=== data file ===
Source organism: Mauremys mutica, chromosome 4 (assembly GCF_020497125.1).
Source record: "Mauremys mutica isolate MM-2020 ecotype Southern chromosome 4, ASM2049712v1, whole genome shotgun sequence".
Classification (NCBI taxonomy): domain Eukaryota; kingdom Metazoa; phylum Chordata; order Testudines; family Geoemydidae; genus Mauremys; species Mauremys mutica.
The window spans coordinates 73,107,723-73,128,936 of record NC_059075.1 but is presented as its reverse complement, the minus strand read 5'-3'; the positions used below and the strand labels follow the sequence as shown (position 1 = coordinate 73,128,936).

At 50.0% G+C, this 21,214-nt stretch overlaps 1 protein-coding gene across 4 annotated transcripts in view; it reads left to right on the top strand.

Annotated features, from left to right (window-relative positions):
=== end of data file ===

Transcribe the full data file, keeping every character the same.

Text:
Source organism: Mauremys mutica, chromosome 4 (assembly GCF_020497125.1).
Source record: "Mauremys mutica isolate MM-2020 ecotype Southern chromosome 4, ASM2049712v1, whole genome shotgun sequence".
Classification (NCBI taxonomy): domain Eukaryota; kingdom Metazoa; phylum Chordata; order Testudines; family Geoemydidae; genus Mauremys; species Mauremys mutica.
The window spans coordinates 73,107,723-73,128,936 of record NC_059075.1 but is presented as its reverse complement, the minus strand read 5'-3'; the positions used below and the strand labels follow the sequence as shown (position 1 = coordinate 73,128,936).

At 50.0% G+C, this 21,214-nt stretch overlaps 1 protein-coding gene across 4 annotated transcripts in view; it reads left to right on the top strand.

Annotated features, from left to right (window-relative positions):